My new 6-wheeled robot platform provides a good starting point to mount an array of sensors. Though I also plan to use this base to experiment with autonomous robotic behavior, my first plan is to add a web-cam and wireless network and be able to control the robot with my iphone! The goal with the iphone is to develop as natural as possible user interface and one very unlike traditional control interfaces.
I like the idea of controlling a mobile robot with an iphone by using the iphone's accelerometers and digital compass rather than a traditional interface using buttons. The accelerometers add a more natural control interface where movement of the robot and the panning camera is controlled by moving the iphone by changing yaw, pitch and roll. The iphone, and similar emerging devices, are changing the way we interact with the traditionally flat digital realm and instead augmenting reality --- yes, wiki Augmented Reality!
In this picture Yogi, our toy Yorkie Terrier, rides the new mobile platform. He wishes I would get to work and finish this iphone app so he can be top dog on the block!
The frame of this robot was designed in CAD. Some of the CAD files were used to cut 1/4" aluminum stock to make the sides. More 1/4" aluminum stock were used as 5 cross bars. Sheet metal finishes it off by wrapping around the outside but the strength is given by the 1/4" aluminum built frame. This was probably over-kill. The frame could probably take my full weight standing but I could probably get away with some strong sheet metal coupled with a little reinforcement. Live and learn. I sent all the parts to the paint shop for a powder coat and the results look great!
Motor Driver Amp
I designed my own motor driver amp out of discrete MOSFETs. Designing a decent high-current motor h-bridge is a much bigger task than you can imagine. It's certainly no way to save a buck but I was in it for the learning experience. My board provide two full h-bridges and these are sequenced using a CPLD device. The CPLD provides a simple interface to the main system controller and is fully opto-isolated. The interface can be simple PWM, DIR & BRAKE signals, or with a jumper change the CPLD will enter micro-processor mode and the inputs become an interface to a simple 4-bit bus addressing internal registers for PWM duty cycle, direction and braking. The micro-processor interface really alleviates the load off the main system processor from having to provide an accurate PWM signal for variable speed control.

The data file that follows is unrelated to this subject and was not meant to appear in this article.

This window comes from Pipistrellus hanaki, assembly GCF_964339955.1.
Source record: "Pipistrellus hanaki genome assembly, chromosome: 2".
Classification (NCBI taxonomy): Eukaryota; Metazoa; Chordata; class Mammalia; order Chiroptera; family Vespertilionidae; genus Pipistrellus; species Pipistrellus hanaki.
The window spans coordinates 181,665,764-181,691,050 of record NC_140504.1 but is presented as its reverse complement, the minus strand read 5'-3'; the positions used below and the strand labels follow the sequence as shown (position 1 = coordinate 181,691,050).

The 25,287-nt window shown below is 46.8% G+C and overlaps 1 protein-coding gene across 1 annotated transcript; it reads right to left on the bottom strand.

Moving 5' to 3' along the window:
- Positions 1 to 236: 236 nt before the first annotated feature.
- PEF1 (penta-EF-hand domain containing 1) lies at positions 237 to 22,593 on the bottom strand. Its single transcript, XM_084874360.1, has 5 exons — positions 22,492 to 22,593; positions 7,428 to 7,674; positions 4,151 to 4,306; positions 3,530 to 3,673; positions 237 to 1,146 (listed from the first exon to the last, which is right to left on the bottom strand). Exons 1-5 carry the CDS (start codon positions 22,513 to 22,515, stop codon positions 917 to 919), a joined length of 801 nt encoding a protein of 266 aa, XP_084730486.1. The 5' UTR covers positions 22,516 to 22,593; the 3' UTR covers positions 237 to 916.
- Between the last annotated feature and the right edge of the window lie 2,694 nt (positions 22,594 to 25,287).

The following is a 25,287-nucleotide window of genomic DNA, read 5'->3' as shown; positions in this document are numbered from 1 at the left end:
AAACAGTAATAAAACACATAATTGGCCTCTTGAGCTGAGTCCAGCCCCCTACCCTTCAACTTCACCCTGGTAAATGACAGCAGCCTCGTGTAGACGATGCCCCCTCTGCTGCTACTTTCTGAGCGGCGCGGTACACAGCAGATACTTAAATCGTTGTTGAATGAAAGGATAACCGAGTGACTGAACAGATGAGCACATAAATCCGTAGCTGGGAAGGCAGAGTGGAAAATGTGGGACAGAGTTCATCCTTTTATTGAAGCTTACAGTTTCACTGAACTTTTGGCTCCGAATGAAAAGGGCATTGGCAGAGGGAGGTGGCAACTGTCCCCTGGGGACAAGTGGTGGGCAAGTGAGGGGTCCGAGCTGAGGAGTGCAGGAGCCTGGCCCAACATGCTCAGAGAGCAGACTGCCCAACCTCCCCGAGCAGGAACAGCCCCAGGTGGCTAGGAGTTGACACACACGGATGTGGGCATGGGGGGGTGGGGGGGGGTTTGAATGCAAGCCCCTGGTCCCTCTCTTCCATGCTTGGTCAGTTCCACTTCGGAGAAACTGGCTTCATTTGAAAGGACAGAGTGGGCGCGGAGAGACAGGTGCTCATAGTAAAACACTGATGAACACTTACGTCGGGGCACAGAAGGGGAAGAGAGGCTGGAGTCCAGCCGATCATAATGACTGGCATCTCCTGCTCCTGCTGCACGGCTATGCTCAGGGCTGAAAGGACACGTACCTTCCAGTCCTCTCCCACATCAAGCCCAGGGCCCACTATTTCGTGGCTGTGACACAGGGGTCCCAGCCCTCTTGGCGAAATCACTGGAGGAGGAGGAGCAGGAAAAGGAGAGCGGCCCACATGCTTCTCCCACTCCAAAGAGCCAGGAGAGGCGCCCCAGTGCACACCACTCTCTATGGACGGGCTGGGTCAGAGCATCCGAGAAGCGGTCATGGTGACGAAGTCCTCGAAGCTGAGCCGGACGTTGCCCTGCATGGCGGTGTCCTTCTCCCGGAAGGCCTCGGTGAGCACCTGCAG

The entire robot's dimensions were designed with a specific battery in mind, a 15C LiPo with a whopping 8000mAh's of charge at 18.5V! This battery is 40mm x 50mm x 350mm (1.57in x 1.97in x 13.7in), this batter is long! I have enough space to add two of these batteries if I require longer running time.
I have not integrated the main system processor board. I have a Atmel Linux board kicking around that I will probably try out first. This should provide enough computing power in the beginning. I can always buy a small SBC (Single Board Computer) later but typically more computing power will mean greater battery draw.
I also have a FPGA board that I am using now to develop a lot of the logic control. Some of the motor control logic is still being debugged. The FPGA allows me to implement Virtual Instruments that can peek into the motor controller's operation and see 100% of what is going on. This is more valuable than an oscilloscope on your desk, I can't say enough about how valuable Virtual Instruments are to developing chip logic.
This picture shows my development setup using the FPGA board hooked up to the motor controller (CPLD) as I test and debug the motor controller's micro-processor interface. This gives me a visual interface on the computer with knobs and buttons that control the motor speed, braking and direction. I can also use this interface as a debug interface to see the state of any pin or h-bridge control output.
Network and Camera
I will tear down a small and cheap wireless network bridge router to it's basic circuit board. This will link the robot up to my home's wireless network as the Atmel Linux board I have does not already have a wireless controller. This may work out better for me in the end anyway. This Atmel Linux board could probably not handle video well nor does it have a USB port to take a cheap webcam. In this way, I can buy a network-based webcam for about 80$ and the video will stream to one of my desktop servers for processing or streaming to a web interface or iphone. A network-based webcam I have my eye on also already has the pan and tilt motor control in it. Bonus!